Back in the early Nineties, I was working on a Ph.D applying a tool called a
Geographic Information System (GIS) to the challenge of modelling
archaeological deposits under cities. For those of us worrying about these
things, Mark Monmonier‘s then-newly published first edition of How to Lie
with Maps was required reading.
It wasn’t so much a handbook for the nefarious, as a primer for those who
wished to understand – or avoid – the traps and pitfalls so easily baked
into both physical and digital maps. A slight change in colour palette, a
shift of projection, an emphasis of this over that and a superficially
factual and accurate map flips from portraying one truth to suggesting (or
trumpeting) a very different one. Sometimes it’s deliberate. Sometimes
it’s a (hopefully!) unfortunate accident.
It’s time, I think, for How to Lie with Data. There are plenty of books
The ‘platform’ tier in the middle of cloud computing’s architecture is
being squeezed, folded and reshaped beyond recognition. Even with continued
investment, can it survive the transformative pressures forcing down upon it
from the software/application layer above, or the apparently inexorable
upward movement from the infrastructure layer upon which it rests?
To look at recent investments and enthusiastic headlines, it would be easy to
assume that Platform as a Service (or PaaS) is on the up. RedHat recently
trumpeted the launch of OpenShift Enterprise — a ‘private PaaS,’
Paul Miller's Blog
For too long, the emphasis in Cloud Computing circles has been almost
exclusively upon provision of rapidly scalable and ad hoc remote computing on
top of cost-effective commodity hardware. The Cloud play from Salesforce,
Amazon’s EC2 and the rest has been dominated by the implicit assumption
that these Cloud-based resources are an extension of the corporate data
center; a way to simply reduce the costs of enterprise computing. There is
value in this business, but there are bigger opportunities. Cloud Computing,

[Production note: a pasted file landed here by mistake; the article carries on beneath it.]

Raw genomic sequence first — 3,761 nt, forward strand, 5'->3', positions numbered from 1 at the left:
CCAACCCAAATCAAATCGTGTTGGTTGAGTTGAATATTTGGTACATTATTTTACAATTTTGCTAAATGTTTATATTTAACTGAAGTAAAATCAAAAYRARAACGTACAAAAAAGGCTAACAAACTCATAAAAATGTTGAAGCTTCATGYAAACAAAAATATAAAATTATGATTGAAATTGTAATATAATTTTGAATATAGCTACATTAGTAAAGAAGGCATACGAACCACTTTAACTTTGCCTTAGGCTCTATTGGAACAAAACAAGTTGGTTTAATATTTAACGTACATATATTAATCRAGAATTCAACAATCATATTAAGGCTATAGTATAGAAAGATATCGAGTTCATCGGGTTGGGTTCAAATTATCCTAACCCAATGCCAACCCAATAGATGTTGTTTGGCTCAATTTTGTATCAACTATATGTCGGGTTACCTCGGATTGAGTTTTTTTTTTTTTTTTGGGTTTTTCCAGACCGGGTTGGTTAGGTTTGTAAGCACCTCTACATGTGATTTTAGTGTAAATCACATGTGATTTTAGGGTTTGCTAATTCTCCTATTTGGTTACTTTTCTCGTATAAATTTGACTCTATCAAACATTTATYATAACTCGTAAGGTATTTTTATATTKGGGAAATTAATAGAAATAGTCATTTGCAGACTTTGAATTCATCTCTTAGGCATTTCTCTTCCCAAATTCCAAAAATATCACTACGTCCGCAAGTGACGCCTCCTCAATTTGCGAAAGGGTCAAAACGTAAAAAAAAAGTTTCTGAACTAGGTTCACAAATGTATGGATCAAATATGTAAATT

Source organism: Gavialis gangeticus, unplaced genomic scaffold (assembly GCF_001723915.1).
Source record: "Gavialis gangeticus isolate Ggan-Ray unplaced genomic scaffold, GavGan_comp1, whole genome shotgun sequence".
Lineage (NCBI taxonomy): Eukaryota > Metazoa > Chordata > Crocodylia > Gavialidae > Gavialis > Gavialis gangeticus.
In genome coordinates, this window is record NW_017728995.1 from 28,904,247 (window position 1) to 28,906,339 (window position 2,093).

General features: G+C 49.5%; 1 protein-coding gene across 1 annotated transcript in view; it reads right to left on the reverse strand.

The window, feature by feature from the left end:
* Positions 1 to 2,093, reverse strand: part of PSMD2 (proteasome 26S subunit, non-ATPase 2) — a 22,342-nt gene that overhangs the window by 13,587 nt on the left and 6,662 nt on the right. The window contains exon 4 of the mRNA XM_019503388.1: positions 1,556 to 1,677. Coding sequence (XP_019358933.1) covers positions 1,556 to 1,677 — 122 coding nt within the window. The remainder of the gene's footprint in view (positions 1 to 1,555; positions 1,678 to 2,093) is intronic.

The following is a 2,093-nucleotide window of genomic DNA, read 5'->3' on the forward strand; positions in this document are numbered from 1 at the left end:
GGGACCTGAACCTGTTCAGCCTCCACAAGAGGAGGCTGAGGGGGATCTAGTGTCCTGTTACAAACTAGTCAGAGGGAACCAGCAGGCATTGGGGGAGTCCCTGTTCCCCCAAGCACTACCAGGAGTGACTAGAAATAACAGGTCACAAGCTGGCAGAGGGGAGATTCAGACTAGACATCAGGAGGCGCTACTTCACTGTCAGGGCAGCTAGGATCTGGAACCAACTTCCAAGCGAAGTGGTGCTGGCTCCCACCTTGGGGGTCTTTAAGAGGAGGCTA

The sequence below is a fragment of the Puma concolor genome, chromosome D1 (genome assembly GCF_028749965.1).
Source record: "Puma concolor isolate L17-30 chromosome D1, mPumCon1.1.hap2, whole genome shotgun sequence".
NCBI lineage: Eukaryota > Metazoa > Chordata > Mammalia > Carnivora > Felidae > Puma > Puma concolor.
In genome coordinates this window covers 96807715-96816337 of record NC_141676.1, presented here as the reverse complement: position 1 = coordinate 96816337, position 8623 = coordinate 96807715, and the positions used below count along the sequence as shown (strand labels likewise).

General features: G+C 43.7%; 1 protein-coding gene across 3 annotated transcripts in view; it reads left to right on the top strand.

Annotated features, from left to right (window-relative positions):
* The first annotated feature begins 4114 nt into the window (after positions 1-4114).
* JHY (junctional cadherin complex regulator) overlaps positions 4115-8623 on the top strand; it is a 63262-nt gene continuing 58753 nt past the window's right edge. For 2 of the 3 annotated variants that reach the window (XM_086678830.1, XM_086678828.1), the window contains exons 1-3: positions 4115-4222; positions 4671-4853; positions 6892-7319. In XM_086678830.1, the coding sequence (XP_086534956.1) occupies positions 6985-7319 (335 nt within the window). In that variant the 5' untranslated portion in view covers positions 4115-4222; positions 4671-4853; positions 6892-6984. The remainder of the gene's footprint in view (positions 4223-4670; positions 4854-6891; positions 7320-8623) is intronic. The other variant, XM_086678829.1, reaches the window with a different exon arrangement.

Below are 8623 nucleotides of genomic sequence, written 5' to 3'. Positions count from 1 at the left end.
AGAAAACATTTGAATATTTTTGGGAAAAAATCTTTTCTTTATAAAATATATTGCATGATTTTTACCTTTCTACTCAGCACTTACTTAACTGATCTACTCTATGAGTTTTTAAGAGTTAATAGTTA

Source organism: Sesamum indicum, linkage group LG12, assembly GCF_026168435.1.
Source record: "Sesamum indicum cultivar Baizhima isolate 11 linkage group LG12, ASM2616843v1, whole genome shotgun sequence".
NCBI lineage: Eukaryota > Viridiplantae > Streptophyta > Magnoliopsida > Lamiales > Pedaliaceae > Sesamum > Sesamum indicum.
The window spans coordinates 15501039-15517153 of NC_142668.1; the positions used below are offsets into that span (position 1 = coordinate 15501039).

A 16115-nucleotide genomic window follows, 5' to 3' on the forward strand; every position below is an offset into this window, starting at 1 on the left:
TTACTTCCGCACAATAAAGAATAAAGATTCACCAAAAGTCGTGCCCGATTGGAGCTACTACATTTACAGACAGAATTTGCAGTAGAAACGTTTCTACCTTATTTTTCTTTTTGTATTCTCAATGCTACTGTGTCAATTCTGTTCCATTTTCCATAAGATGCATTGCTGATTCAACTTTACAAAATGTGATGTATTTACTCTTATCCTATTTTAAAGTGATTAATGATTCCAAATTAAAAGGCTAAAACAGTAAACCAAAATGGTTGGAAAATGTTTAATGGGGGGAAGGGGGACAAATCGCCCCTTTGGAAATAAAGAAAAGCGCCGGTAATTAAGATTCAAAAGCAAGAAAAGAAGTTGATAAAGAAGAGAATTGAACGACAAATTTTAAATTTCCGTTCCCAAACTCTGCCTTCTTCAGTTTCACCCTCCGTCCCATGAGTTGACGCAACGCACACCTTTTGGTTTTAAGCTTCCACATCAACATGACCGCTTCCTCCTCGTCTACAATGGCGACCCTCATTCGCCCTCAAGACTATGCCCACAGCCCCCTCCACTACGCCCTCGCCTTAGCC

and the various *aaS movements, have finally brou... (more)
It’s sometimes easy to assume that the large clusters of commodity servers
commonly associated with open source big data and NoSQL approaches like
Hadoop have made supercomputers and eye-wateringly expensive high performance
computing (HPC) installations a thing of the past.
But Adaptive Computing CEO Robert Clyde argues that the world of HPC has
evolved, and that the machines in HPC labs now look an awful lot more like
regular computers than they used to. They use the same x86-based chipsets,
and they run the same (often Linux) operating systems. Furthermore, Clyde
argues that ... (more)
I was talking with Avanade’s Senior Director for Enterprise Security, Ace
Swerling, earlier today. The conversation touched on a wide range of security
and identity management issues that I’ll probably return to, but one of
Ace’s comments brought my attention back to an issue that has been nagging
at me for a while.
As I’m sure we all know, security concerns often figure highly in
discussions about moving Enterprise applications and data to the Cloud.
Indeed, I spoke with other Avanade executives earlier this year to report on
a survey they had commissioned that suggested just h... (more)